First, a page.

Anti-speeding educational campaigns (in television commercials, print ads, and outdoor ads, mostly) are constantly being tried but it is difficult to determine which ads are effective in reducing speed. A promising solution to this problem is to use a behavioural simulation such as the Video Speed Test, the VST (Horswill and McKenna, 1999). The driving simulation test involves getting drivers to view video excerpts of a person driving a vehicle in real driving situations. The drivers then are asked to estimate the speed that they would use in the same situations, that is, how many kilometres/hour slower or faster they would drive. This test has been shown to correlate highly with self-reported habitual speeding and also correlate highly with drivers? past involvement in speed-related accidents.
The present study develops and validates an equivalent Australian version of the driving simulation test, called the Australian Video Speed Test (AVST). A variety of roads and driving situations were filmed, including driving through residential areas, country roads, roundabouts, shopping centres, on freeways, and around bends. An initial set of 15 scenes were selected for testing, using responses from 268 drivers, with age categories ranging from 17-25 to 66+, who were recruited via mall-intercept interviews in the Illawarra region of New South Wales, Australia. Analysis of variance (ANOVA), which tests for differences between means of different populations (such as: young drivers? speed choice versus older drivers? speed choice; males? speed choice versus females? speed choice), was conducted for all demographic and driving history variables. Based on this analysis, the 15 scenes were reduced to a final set of 11 scenes, including 1 practice scene and 10 test scenes.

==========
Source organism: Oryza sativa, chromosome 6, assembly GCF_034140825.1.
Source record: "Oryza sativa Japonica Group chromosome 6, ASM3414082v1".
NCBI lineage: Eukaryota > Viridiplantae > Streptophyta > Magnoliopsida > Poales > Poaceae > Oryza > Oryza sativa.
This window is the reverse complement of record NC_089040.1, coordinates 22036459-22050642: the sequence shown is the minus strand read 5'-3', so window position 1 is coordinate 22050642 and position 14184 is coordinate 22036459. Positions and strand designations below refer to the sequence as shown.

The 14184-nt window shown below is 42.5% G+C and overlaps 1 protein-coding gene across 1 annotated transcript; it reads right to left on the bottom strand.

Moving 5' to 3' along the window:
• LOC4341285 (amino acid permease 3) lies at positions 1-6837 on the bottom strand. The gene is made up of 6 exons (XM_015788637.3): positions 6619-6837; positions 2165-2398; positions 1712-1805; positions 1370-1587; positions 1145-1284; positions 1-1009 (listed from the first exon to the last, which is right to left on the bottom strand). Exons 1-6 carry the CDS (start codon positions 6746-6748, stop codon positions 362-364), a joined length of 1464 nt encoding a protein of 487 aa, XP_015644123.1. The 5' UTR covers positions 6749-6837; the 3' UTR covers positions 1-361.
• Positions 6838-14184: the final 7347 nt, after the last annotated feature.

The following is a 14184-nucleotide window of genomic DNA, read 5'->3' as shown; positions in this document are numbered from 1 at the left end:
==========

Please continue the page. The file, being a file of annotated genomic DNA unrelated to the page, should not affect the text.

Overall, the AVST was validated by the fact that it correlated highly with self-reported habitual speeding (r =.52, p =.01). The 10-item AVST has high internal-consistency reliability, with an alpha coefficient of 0.83.